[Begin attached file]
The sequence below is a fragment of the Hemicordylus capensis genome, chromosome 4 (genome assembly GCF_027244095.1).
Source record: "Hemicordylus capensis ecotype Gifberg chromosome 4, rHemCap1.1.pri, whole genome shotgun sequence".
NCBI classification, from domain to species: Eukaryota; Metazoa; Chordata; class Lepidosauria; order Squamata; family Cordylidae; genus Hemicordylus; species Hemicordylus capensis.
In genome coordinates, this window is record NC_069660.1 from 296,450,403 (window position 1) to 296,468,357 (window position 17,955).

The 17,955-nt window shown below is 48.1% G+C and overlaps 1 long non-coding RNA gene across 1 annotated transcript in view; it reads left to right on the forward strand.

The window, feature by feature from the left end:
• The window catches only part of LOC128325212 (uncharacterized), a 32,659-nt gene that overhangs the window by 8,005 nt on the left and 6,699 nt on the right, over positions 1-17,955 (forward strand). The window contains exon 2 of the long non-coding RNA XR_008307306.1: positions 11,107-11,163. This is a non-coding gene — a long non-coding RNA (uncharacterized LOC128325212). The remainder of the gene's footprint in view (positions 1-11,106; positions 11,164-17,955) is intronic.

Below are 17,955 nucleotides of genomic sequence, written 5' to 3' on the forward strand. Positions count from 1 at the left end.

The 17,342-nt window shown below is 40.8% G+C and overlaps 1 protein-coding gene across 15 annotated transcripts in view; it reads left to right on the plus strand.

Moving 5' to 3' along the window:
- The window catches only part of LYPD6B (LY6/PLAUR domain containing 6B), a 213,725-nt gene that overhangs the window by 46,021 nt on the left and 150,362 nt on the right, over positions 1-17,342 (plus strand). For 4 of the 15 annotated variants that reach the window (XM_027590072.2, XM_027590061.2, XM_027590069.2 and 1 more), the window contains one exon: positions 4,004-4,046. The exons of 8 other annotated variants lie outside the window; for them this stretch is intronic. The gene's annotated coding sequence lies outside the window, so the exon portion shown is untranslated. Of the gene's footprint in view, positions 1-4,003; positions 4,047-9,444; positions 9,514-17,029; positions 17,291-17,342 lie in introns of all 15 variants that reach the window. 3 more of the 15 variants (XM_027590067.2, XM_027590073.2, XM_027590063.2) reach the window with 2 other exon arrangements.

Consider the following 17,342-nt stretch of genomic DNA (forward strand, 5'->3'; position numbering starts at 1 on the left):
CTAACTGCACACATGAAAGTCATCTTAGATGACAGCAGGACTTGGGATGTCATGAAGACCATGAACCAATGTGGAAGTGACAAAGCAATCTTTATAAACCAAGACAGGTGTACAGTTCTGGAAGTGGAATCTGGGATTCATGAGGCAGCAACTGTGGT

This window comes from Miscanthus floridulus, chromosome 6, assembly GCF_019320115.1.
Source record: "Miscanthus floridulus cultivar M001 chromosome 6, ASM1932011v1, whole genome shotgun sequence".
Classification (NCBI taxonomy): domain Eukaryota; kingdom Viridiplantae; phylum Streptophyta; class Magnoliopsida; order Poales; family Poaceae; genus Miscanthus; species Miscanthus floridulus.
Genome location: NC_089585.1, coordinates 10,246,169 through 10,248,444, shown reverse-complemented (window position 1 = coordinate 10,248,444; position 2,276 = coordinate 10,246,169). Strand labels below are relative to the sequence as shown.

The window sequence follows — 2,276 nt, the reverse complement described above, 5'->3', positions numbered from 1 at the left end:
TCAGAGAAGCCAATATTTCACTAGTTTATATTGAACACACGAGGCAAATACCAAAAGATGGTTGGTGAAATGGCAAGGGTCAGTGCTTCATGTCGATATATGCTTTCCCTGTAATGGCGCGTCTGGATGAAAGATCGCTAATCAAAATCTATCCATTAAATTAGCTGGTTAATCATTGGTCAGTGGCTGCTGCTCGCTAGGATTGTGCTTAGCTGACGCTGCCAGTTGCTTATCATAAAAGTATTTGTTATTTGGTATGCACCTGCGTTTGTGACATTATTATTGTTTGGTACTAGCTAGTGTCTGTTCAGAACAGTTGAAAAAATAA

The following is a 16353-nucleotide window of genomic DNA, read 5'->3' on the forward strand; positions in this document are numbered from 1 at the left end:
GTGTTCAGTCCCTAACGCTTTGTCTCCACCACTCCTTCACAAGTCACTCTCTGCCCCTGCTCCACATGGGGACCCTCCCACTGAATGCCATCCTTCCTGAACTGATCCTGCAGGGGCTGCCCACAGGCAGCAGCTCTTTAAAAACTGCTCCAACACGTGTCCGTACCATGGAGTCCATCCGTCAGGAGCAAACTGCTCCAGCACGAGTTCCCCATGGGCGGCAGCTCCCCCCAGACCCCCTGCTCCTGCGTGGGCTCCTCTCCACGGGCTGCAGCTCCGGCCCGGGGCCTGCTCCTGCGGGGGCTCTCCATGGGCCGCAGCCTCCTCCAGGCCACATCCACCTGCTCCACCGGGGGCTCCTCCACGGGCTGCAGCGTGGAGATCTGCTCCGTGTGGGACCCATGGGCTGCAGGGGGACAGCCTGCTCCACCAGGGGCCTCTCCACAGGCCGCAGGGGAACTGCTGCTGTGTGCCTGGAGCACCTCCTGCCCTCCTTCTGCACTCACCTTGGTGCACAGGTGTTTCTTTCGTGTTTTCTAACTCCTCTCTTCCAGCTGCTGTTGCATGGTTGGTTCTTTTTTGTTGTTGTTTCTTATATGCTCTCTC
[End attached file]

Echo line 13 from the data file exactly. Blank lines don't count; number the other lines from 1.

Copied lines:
CTAACTGCACACATGAAAGTCATCTTAGATGACAGCAGGACTTGGGATGTCATGAAGACCATGAACCAATGTGGAAGTGACAAAGCAATCTTTATAAACCAAGACAGGTGTACAGTTCTGGAAGTGGAATCTGGGATTCATGAGGCAGCAACTGTGGT